Salt-baked chicken is the perfect example of “don’t judge a book by its cover.” This unassuming dish looks very much like a regular cooked chicken, yet once tasted it’s easy to understand why it has almost legendary food status in Ipoh.
Salt-baked chicken, known as ayam garam in Malay, or yim kok kai in Cantonese (the main Chinese dialect spoken in Ipoh), is unique for two main reasons. Firstly, the cook fills the chicken cavity with a small amount of dong quai, a form of ginseng, before cooking. Secondly, the bird is wrapped in paper and inserted into a cooker filled with scorching hot salt.
The chicken is usually sold whole, still wrapped in the paper it was cooked in. Ipoh’s most famous salt-baked chicken shop presents the wrapped bird in a bright red box, which adds a sense of theatre to the experience.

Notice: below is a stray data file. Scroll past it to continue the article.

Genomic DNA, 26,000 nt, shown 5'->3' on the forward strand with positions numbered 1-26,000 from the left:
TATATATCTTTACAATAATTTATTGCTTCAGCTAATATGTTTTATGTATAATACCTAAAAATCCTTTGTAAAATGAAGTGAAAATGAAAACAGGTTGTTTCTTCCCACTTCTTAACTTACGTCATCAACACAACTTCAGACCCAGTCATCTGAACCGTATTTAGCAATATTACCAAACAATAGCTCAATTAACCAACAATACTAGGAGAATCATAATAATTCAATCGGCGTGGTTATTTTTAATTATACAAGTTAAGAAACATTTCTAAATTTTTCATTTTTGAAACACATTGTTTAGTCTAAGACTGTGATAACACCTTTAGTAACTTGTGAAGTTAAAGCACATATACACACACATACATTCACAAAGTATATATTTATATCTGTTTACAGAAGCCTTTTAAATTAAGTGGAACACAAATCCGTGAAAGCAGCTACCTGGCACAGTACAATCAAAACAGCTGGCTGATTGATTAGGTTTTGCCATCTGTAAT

The best way to eat salt-baked chicken is to gather a few friends, find a quiet spot near the shop, tear open the paper and dig in! It’s best eaten hot and fresh, although the box is handy for takeaways. Be warned: once you open that family chicken dinner for “just a taste,” chances are you won’t stop eating.
Some shops around Ipoh even vacuum pack a salt-baked chicken should you need to carry it a long distance or need to keep it for some time.
Shop: Aung Kheng Lim
24, Jalan Theatre, 30300 Ipoh
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